NAD+ is essential for redox reactions in energy metabolism and necessary for DNA repair and epigenetic modification. Humans require sufficient amounts of dietary niacin (nicotinic acid, nicotinamide, and nicotinamide riboside) for adequate NAD+ synthesis. In contrast, mice easily generate sufficient NAD+ solely from tryptophan through the kynurenine pathway. We show that transgenic mice with inducible expression of human alpha-amino-beta-carboxy-muconate-semialdehyde decarboxylase (ACMSD) become niacin dependent similar to humans when ACMSD expression is high. On niacin-free diets, these acquired niacin dependency (ANDY) mice developed reversible, mild-to-severe NAD+ deficiency, depending on the nutrient composition of the diet. NAD deficiency in mice contributed to behavioral and health changes that are reminiscent of human niacin deficiency. This study shows that ACMSD is a key regulator of mammalian dietary niacin requirements and NAD+ metabolism and that the ANDY mouse represents a versatile platform for investigating pathologies linked to low NAD+ levels in aging and neurodegenerative diseases.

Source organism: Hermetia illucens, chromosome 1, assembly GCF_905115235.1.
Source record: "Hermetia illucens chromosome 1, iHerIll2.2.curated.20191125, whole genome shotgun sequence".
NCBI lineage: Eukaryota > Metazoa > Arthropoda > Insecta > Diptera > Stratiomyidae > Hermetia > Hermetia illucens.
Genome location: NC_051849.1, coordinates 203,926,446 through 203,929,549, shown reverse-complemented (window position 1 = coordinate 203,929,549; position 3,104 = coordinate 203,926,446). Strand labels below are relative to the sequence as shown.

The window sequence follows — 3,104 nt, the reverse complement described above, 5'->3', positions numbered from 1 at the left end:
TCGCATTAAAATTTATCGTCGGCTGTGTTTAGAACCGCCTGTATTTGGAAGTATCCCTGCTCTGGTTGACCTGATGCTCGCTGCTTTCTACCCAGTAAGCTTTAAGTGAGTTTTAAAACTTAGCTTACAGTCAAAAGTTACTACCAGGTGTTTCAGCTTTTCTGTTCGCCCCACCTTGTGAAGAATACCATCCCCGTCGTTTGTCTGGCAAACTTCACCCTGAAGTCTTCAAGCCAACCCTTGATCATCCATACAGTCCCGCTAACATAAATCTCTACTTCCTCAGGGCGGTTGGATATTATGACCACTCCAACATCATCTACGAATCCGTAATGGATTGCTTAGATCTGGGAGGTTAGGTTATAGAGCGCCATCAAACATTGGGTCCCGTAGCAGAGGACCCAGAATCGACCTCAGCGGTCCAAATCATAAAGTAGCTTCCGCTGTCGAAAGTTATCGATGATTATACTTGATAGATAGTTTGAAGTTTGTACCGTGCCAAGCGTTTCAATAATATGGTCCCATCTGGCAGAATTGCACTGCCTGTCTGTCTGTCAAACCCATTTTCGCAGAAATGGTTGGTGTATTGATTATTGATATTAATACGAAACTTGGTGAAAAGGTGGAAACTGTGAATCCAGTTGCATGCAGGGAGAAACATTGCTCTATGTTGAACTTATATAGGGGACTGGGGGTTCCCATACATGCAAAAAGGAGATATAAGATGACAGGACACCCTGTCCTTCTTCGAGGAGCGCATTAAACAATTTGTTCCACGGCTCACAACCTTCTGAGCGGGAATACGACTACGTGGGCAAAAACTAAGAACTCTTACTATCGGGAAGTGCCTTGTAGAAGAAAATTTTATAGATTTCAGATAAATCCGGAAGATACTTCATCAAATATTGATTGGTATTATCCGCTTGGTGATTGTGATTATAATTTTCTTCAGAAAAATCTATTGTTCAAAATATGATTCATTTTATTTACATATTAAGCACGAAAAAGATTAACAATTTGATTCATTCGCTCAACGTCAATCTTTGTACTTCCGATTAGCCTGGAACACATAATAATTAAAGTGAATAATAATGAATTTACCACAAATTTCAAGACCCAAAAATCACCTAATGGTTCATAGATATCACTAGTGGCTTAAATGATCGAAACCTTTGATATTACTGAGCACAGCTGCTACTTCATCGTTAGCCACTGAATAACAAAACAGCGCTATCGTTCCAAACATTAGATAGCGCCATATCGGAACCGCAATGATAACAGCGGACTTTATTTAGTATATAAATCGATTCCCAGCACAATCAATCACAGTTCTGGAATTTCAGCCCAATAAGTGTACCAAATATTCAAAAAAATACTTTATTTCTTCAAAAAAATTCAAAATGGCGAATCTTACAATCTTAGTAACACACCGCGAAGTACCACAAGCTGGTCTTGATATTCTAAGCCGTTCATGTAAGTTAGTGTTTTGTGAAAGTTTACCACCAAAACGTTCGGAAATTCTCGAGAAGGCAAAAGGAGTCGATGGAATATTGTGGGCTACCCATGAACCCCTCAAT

Keywords: ACMSD; NAD; NADP; kynurenine; metabolism; niacin; nicotinamide; nicotinic acid; tryptophan; vitamin B3.
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